Max DUPAIN, Sun dazzle Enlarge 1 /1


Australia 1911 – 1992

Sun dazzle 1935 Place made: Sydney, New South Wales, Australia
Materials & Technique: photographs, gelatin silver photograph

Primary Insc: signed and dated l.r., pencil "- Max Dupain '35 -" titled l.l., pencil "Sun dazzle"
Dimensions: printed image 11.8 h x 16.2 w cm sheet 19.4 h x 20.7 w cm backing card 34.9 h x 29.6 w
Acknowledgement: Purchased 1982
Accession No: NGA 82.1071

The rather flirtatious title of this photograph works in two ways: the subject is literally ‘dazzled’ by light streaming through lattice work, while the photograph itself could be seen as a (decidedly erotic) study of sun ‘dazzling’. Like the slightly later Jean with wire mesh, this photograph makes clear Dupain’s interest in the visual effects created when light passes through an opening and hits a surface, an interest he certainly shared with Cotton. It is an effect he most certainly gleaned from the work of the surrealist photographer Man Ray, and the German photographer Edmund Kesting’s images of dappled shadows cast on bodies from the mid-1920s, which Dupain saw in the publication Modern Photography. With its clearly stated interest in what G.H. Saxon Mills called, in a line which Dupain certainly took to heart, the ‘beautiful relations of light and form’ caught by the ‘camera-eye’, Sun dazzle acts as an analogy for the way the camera sees the world.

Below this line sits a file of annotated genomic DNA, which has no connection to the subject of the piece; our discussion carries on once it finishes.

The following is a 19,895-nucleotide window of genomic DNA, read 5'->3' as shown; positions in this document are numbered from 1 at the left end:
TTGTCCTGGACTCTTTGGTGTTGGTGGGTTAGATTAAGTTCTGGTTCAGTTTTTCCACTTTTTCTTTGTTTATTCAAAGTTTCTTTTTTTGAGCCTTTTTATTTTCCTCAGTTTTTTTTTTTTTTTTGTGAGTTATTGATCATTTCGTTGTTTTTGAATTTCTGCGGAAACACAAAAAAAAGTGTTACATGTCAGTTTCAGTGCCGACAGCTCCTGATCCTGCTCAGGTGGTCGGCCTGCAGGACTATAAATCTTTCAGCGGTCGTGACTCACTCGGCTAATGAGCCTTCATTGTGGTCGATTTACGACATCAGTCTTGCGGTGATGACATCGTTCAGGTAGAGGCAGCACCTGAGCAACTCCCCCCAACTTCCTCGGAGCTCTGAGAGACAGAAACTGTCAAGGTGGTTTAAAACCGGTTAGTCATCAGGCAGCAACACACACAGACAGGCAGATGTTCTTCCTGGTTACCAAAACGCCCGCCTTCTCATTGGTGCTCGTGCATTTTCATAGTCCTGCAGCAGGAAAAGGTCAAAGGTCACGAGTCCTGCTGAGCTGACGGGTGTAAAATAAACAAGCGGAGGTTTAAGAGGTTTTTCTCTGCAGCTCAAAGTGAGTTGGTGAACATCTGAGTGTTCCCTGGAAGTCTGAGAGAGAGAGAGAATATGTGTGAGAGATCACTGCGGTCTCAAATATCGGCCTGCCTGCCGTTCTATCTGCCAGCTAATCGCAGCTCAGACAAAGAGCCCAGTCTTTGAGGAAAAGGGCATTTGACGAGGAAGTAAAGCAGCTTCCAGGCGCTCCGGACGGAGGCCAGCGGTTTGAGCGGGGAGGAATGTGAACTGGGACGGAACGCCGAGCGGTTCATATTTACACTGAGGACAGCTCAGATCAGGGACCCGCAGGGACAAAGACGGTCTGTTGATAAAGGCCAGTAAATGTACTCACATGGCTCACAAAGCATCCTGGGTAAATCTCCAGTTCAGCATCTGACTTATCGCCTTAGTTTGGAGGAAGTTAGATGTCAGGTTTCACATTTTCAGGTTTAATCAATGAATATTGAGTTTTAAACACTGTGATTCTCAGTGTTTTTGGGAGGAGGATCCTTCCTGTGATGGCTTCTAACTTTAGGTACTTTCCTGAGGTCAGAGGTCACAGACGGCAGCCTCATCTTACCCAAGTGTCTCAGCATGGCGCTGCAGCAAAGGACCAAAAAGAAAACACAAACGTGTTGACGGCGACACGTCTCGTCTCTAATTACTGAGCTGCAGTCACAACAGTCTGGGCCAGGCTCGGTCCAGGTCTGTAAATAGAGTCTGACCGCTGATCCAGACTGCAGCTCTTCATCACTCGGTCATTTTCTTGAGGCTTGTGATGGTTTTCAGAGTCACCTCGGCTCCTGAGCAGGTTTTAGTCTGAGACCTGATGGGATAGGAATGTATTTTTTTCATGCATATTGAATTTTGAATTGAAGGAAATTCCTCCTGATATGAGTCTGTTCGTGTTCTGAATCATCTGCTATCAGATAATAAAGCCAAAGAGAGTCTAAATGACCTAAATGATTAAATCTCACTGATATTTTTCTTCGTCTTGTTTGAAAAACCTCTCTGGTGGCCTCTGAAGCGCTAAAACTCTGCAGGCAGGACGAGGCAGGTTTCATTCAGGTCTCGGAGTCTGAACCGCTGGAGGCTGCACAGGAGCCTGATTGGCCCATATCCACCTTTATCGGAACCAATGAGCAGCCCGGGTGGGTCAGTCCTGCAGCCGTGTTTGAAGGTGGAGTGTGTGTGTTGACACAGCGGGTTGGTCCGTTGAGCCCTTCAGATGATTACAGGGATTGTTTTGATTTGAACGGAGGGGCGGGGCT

Text © National Gallery of Australia, Canberra